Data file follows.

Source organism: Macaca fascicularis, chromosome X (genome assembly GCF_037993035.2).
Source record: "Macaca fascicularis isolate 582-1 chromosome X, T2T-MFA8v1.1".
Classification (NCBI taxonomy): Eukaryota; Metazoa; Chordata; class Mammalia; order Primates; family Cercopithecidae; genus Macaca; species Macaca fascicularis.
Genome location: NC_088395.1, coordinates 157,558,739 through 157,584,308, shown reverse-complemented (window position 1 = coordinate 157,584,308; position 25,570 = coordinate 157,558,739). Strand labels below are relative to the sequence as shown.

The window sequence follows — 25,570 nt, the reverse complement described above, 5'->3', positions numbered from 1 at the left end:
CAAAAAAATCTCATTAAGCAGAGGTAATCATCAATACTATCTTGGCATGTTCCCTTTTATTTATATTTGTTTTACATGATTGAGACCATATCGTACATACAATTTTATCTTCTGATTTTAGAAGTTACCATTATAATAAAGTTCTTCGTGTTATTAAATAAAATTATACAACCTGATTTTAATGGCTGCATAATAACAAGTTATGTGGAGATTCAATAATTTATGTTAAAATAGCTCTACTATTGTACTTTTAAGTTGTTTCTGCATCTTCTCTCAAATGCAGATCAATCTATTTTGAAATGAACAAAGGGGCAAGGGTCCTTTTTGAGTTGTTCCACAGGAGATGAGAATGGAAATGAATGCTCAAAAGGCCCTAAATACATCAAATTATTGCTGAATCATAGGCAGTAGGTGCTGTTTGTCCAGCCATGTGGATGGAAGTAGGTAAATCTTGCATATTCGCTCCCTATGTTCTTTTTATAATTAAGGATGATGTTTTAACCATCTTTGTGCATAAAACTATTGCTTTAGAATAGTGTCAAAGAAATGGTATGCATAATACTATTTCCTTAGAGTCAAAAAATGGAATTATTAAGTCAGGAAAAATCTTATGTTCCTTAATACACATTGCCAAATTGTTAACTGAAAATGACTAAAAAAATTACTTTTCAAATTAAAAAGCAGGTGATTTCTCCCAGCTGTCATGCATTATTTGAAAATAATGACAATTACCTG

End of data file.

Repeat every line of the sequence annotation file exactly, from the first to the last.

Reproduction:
Source organism: Macaca fascicularis, chromosome X (genome assembly GCF_037993035.2).
Source record: "Macaca fascicularis isolate 582-1 chromosome X, T2T-MFA8v1.1".
Classification (NCBI taxonomy): Eukaryota; Metazoa; Chordata; class Mammalia; order Primates; family Cercopithecidae; genus Macaca; species Macaca fascicularis.
Genome location: NC_088395.1, coordinates 157,558,739 through 157,584,308, shown reverse-complemented (window position 1 = coordinate 157,584,308; position 25,570 = coordinate 157,558,739). Strand labels below are relative to the sequence as shown.

The window sequence follows — 25,570 nt, the reverse complement described above, 5'->3', positions numbered from 1 at the left end:
CAAAAAAATCTCATTAAGCAGAGGTAATCATCAATACTATCTTGGCATGTTCCCTTTTATTTATATTTGTTTTACATGATTGAGACCATATCGTACATACAATTTTATCTTCTGATTTTAGAAGTTACCATTATAATAAAGTTCTTCGTGTTATTAAATAAAATTATACAACCTGATTTTAATGGCTGCATAATAACAAGTTATGTGGAGATTCAATAATTTATGTTAAAATAGCTCTACTATTGTACTTTTAAGTTGTTTCTGCATCTTCTCTCAAATGCAGATCAATCTATTTTGAAATGAACAAAGGGGCAAGGGTCCTTTTTGAGTTGTTCCACAGGAGATGAGAATGGAAATGAATGCTCAAAAGGCCCTAAATACATCAAATTATTGCTGAATCATAGGCAGTAGGTGCTGTTTGTCCAGCCATGTGGATGGAAGTAGGTAAATCTTGCATATTCGCTCCCTATGTTCTTTTTATAATTAAGGATGATGTTTTAACCATCTTTGTGCATAAAACTATTGCTTTAGAATAGTGTCAAAGAAATGGTATGCATAATACTATTTCCTTAGAGTCAAAAAATGGAATTATTAAGTCAGGAAAAATCTTATGTTCCTTAATACACATTGCCAAATTGTTAACTGAAAATGACTAAAAAAATTACTTTTCAAATTAAAAAGCAGGTGATTTCTCCCAGCTGTCATGCATTATTTGAAAATAATGACAATTACCTG